Monday, November 21, 2016

In Their Shoes: Fairy Tales & Folktales (earc) review [@PushkinPress]

In Their Shoes: Fairy Tales and Folktales
Anne-Laure Mercier & Julia Nicholson, compilers; Lucy Arnoux, illustrator
Pushkin Children's Books
October 04, 2016
128 pages
add to Goodreads/buy from Book Depository/or Amazon

To coincide with a major V&A exhibition: the best shoe stories from around the world

Red shoes, golden slippers, seven-league boots... Just step into the shoes of princes and princesses, ogres and orphans, cats and rabbits, and discover a fascinating fairy-tale world of footwear.

Did you know that long ago Cinderella lived in China? That dogs in America wear boots? And that a small pair of shoes in France can fall in love?

With original illustrations by Lucie Arnoux, this is a timeless and captivating collection of fairy tales and folktales, whose footprints have lasted through the generations, over the centuries, and all around the world.
Many of the days I stayed home from school sick, I would watch an old copy of Shelley Duvall's Faerie Tale Theatre - usually Rapunzel or maybe Hansel and Gretel - so I knew that Disney wasn't giving us quite everything. Still, the animated tales of the princesses with great hair and singing mice/teacups/etc are what most of us think about when it comes to fairy tales.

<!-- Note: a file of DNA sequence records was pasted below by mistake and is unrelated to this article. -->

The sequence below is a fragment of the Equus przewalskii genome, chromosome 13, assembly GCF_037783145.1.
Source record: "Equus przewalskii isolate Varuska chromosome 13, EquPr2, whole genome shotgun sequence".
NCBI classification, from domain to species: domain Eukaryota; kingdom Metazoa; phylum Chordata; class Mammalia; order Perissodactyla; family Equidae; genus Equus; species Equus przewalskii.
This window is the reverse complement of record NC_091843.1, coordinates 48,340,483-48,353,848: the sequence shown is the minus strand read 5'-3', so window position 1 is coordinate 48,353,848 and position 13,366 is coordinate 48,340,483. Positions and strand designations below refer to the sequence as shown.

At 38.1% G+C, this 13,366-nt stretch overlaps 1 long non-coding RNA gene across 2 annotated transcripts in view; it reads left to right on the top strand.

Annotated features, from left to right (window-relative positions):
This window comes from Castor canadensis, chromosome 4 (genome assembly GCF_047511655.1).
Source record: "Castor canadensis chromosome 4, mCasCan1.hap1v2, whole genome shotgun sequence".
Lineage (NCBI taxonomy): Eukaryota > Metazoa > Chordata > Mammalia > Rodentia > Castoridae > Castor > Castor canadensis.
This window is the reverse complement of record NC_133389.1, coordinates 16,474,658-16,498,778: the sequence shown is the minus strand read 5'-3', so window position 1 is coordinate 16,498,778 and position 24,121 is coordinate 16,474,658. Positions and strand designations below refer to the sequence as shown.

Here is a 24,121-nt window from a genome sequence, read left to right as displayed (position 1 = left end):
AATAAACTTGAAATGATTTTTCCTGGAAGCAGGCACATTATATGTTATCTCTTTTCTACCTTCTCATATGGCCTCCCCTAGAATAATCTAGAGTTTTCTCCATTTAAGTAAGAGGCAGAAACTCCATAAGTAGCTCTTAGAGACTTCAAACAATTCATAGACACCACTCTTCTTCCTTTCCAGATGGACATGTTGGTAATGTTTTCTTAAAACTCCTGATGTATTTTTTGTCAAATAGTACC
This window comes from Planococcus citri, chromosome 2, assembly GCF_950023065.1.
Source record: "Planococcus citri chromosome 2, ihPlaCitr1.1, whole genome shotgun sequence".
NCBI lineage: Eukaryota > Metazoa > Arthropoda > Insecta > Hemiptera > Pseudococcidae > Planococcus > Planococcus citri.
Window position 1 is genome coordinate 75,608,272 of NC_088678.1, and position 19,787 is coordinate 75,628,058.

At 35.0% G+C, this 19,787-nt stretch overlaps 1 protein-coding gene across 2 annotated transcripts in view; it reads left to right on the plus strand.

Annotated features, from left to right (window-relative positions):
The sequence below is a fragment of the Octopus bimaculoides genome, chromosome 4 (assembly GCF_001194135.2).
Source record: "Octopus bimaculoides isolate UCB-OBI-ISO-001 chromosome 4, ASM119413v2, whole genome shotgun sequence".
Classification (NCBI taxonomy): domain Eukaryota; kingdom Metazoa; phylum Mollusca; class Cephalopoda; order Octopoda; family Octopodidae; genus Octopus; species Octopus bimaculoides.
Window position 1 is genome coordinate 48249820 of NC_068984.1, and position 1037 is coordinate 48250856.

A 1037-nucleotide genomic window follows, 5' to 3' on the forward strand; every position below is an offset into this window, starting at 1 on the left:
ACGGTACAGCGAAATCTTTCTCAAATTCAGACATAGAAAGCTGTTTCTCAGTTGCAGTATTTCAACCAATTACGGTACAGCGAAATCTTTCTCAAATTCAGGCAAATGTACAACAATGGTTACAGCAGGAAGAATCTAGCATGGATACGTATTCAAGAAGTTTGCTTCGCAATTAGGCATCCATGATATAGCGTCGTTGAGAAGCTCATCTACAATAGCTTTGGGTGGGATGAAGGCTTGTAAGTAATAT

In Their Shoes: Fairy Tales and Folktales is here to remind us that the real versions of those stories - those that are original or close to it - weren't nearly as sweet or cute. In fact, this collection caused me to realize, once again, how glad I am not to have been a woman, or child, or animal, or really anyone at all in these stories- or the times they were written. From eating your cat to cutting off toes to killing children (those you mean to or others), there is a lot of blood, death and trickery in really all of the stories.

I liked that, at the end of each tale, we got a bit about who was believed to have written the tale and where and when it originated. It's nice to have that bit of background and to know where the tales (most of which) we know so well came from.

The illustrations that I have seen (through online previews of the book as they weren't included with the review copy) are very well done and fit the tone of the book rather well. (The black and white drawings are sweet and cute which wouldn't fit these versions of the stories.)

I enjoyed reading older versions of stories I thought I knew and reading a few that I was not familiar with. In Their Shoes has an interesting focal point (stories about shoes/feet) but it works well for this collection and is an enjoyable read.

digital copy received for review, from publisher, via NetGalley

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